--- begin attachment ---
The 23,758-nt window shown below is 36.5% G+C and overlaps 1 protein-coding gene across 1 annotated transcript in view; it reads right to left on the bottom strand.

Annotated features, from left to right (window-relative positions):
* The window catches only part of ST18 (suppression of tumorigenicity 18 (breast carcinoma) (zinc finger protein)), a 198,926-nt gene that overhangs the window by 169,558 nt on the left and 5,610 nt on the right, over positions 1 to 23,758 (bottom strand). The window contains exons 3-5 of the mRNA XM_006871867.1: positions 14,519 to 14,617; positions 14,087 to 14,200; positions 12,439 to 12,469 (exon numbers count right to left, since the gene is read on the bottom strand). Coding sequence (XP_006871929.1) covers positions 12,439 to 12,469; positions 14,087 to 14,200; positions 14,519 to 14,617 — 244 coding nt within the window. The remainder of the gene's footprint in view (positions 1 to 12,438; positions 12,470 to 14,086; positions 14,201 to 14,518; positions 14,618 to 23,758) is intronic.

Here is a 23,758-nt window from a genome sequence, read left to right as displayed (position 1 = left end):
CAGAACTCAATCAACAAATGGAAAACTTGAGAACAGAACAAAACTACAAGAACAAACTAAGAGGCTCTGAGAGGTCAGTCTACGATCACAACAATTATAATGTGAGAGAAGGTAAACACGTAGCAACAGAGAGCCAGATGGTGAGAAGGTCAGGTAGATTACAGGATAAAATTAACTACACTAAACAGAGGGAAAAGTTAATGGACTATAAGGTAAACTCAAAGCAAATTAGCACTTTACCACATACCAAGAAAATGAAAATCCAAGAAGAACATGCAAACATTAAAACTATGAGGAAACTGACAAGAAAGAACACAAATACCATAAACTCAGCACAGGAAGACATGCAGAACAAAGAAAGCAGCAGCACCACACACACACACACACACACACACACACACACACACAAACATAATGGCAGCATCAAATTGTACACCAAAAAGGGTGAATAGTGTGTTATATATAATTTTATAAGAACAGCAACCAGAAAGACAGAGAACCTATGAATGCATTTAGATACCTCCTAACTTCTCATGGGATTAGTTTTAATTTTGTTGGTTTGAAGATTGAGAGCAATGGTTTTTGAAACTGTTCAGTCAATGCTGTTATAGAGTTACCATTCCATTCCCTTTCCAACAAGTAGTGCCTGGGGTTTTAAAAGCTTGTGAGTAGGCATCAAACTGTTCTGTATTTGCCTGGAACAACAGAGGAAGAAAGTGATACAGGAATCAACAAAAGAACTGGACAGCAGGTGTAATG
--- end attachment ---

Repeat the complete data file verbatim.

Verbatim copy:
The 23,758-nt window shown below is 36.5% G+C and overlaps 1 protein-coding gene across 1 annotated transcript in view; it reads right to left on the bottom strand.

Annotated features, from left to right (window-relative positions):
* The window catches only part of ST18 (suppression of tumorigenicity 18 (breast carcinoma) (zinc finger protein)), a 198,926-nt gene that overhangs the window by 169,558 nt on the left and 5,610 nt on the right, over positions 1 to 23,758 (bottom strand). The window contains exons 3-5 of the mRNA XM_006871867.1: positions 14,519 to 14,617; positions 14,087 to 14,200; positions 12,439 to 12,469 (exon numbers count right to left, since the gene is read on the bottom strand). Coding sequence (XP_006871929.1) covers positions 12,439 to 12,469; positions 14,087 to 14,200; positions 14,519 to 14,617 — 244 coding nt within the window. The remainder of the gene's footprint in view (positions 1 to 12,438; positions 12,470 to 14,086; positions 14,201 to 14,518; positions 14,618 to 23,758) is intronic.

Here is a 23,758-nt window from a genome sequence, read left to right as displayed (position 1 = left end):
CAGAACTCAATCAACAAATGGAAAACTTGAGAACAGAACAAAACTACAAGAACAAACTAAGAGGCTCTGAGAGGTCAGTCTACGATCACAACAATTATAATGTGAGAGAAGGTAAACACGTAGCAACAGAGAGCCAGATGGTGAGAAGGTCAGGTAGATTACAGGATAAAATTAACTACACTAAACAGAGGGAAAAGTTAATGGACTATAAGGTAAACTCAAAGCAAATTAGCACTTTACCACATACCAAGAAAATGAAAATCCAAGAAGAACATGCAAACATTAAAACTATGAGGAAACTGACAAGAAAGAACACAAATACCATAAACTCAGCACAGGAAGACATGCAGAACAAAGAAAGCAGCAGCACCACACACACACACACACACACACACACACACACACACAAACATAATGGCAGCATCAAATTGTACACCAAAAAGGGTGAATAGTGTGTTATATATAATTTTATAAGAACAGCAACCAGAAAGACAGAGAACCTATGAATGCATTTAGATACCTCCTAACTTCTCATGGGATTAGTTTTAATTTTGTTGGTTTGAAGATTGAGAGCAATGGTTTTTGAAACTGTTCAGTCAATGCTGTTATAGAGTTACCATTCCATTCCCTTTCCAACAAGTAGTGCCTGGGGTTTTAAAAGCTTGTGAGTAGGCATCAAACTGTTCTGTATTTGCCTGGAACAACAGAGGAAGAAAGTGATACAGGAATCAACAAAAGAACTGGACAGCAGGTGTAATG